(related to Problem: The Monk And The Bridges)

The problem of the Bridges may be reduced to the simple diagram shown in the illustration. The point $M$ represents the Monk, the point $I$ the Island, and the point $Y$ the Monastery. Now, the only direct ways from $M$ to $I$ are by the bridges $a$ and $b;$ the only direct ways from $I$ to $Y$ are by the bridges $c$ and $d;$ and there is a direct way from $M$ to $Y$ by the bridge $e.$ Now, what we have to do is to count all the routes that will lead from $M$ to $Y,$ passing over all the bridges, $a, b, c, d,$ and $e$ once and once only. With the simple diagram under the eye it is quite easy, without any elaborate rule, to count these routes methodically.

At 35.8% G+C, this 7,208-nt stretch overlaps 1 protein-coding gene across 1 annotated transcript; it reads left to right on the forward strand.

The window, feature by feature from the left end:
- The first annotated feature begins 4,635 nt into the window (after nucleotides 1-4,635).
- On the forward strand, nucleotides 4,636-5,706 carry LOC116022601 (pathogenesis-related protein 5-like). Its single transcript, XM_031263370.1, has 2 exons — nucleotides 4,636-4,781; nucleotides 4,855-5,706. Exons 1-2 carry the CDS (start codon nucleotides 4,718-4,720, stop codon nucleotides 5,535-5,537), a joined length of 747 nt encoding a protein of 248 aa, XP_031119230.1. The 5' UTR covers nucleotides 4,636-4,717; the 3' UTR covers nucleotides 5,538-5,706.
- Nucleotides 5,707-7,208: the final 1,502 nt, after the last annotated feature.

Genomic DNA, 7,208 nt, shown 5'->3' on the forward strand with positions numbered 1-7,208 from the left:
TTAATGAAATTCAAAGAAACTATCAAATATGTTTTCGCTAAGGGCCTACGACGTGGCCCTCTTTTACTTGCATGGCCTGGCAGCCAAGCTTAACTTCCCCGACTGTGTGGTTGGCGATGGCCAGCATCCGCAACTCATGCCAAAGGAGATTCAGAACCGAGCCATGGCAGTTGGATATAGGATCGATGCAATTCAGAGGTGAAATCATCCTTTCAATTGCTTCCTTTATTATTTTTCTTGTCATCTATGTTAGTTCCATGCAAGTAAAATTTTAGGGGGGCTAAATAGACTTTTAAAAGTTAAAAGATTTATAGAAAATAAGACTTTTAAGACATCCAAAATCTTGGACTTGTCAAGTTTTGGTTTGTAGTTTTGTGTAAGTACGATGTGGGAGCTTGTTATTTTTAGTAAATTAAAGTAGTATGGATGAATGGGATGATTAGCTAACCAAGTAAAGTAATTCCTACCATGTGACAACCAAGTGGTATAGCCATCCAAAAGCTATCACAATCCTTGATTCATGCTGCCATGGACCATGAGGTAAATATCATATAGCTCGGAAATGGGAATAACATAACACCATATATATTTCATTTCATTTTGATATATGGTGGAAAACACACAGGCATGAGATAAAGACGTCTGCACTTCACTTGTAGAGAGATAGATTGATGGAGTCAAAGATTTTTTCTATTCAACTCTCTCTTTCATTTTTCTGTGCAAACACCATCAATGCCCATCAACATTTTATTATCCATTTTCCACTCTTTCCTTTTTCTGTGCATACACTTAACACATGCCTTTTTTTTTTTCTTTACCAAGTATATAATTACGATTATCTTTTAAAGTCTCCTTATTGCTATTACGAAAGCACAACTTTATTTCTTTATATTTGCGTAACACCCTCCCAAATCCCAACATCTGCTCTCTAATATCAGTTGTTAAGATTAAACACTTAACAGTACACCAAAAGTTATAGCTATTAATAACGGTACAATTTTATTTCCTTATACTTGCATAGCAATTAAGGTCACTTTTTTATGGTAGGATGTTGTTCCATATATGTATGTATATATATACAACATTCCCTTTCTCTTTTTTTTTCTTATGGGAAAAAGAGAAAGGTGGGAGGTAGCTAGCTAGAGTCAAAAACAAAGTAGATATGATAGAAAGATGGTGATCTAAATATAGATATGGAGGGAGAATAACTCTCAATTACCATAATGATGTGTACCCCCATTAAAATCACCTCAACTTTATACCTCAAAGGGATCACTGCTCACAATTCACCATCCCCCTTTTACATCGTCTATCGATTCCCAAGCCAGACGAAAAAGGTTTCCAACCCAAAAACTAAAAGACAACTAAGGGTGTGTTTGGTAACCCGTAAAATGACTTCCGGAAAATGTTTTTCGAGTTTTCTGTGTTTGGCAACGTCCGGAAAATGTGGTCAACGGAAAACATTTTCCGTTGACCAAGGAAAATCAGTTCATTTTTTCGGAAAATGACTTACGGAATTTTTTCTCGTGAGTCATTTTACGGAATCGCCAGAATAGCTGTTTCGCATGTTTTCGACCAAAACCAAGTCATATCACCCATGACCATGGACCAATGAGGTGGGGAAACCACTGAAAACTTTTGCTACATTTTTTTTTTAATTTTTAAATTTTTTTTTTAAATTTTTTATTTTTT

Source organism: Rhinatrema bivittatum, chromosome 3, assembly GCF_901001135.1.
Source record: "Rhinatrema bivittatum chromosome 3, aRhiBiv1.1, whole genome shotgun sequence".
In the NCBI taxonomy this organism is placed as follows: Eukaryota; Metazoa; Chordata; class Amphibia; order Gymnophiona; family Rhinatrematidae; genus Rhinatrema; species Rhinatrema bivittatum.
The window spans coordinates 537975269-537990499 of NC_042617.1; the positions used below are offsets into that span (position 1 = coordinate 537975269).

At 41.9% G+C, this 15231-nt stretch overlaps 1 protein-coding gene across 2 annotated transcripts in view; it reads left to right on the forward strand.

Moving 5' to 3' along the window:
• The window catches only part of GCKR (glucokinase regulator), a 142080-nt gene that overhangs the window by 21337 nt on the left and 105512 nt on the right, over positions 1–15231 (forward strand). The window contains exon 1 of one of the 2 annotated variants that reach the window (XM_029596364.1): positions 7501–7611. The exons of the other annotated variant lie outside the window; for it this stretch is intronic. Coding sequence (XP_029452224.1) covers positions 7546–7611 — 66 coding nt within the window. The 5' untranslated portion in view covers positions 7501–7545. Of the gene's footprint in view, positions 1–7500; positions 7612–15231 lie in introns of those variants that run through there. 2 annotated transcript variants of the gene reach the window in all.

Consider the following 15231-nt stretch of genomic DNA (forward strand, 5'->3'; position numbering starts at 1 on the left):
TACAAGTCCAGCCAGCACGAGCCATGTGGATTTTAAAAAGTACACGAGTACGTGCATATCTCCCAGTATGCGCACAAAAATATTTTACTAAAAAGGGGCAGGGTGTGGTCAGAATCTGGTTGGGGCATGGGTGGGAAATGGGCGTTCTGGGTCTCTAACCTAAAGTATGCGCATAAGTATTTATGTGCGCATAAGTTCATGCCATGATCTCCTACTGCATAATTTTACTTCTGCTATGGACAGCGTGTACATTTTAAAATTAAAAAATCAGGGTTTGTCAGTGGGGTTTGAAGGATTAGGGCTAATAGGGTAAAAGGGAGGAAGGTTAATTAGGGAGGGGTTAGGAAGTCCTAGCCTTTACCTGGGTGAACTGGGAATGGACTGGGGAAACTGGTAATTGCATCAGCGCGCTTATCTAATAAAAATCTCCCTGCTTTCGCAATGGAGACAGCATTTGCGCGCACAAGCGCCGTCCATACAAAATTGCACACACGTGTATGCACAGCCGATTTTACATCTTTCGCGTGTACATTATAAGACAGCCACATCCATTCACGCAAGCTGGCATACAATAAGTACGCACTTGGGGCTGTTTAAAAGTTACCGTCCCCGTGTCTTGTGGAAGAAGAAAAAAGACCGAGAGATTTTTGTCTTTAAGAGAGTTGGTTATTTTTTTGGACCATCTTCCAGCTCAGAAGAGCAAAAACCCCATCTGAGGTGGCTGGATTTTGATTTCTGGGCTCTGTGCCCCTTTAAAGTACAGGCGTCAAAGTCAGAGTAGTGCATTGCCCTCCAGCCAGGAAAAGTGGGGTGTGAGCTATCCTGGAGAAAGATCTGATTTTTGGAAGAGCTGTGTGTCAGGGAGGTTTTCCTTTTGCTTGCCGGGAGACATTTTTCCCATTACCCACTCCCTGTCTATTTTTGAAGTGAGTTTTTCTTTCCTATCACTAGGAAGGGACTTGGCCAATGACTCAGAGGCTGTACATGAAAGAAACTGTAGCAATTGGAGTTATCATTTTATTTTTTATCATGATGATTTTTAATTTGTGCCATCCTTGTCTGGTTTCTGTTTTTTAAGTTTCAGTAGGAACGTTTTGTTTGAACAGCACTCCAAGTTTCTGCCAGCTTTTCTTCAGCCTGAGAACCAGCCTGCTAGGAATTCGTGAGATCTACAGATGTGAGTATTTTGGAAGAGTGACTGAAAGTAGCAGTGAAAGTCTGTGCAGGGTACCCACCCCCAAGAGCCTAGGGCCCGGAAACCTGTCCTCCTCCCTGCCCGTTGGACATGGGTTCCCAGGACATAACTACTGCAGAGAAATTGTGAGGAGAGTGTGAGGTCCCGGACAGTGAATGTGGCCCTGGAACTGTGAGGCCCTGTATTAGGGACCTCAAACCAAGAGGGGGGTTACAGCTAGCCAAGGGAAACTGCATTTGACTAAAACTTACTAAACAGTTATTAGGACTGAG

Thus, starting from $a, b,$ we find there are only two ways of completing the route; with $a, c,$ there are only two routes; with $a, d,$ only two routes; and so on. It will be found that there are sixteen such routes in all, as in the following list:— $$\begin{array}{c}a b e c d\\ a b e d c\\ a c d b e\\ a c e b d\\ a d e b c\\ a d c b e\\ b a e c d\\ b a e d c\\ b c d a e\\ b c e a d\\ b d c a e\\ b d e a c\\ e c a b d\\ e c b a d\\ e d a b c\\ e d b a c\\ \end{array}$$

If the reader will transfer the letters indicating the bridges from the diagram to the corresponding bridges in the original illustration, everything will be quite obvious.

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Project Gutenberg

  1. Dudeney, H. E.: "Amusements in Mathematics", The Authors' Club, 1917

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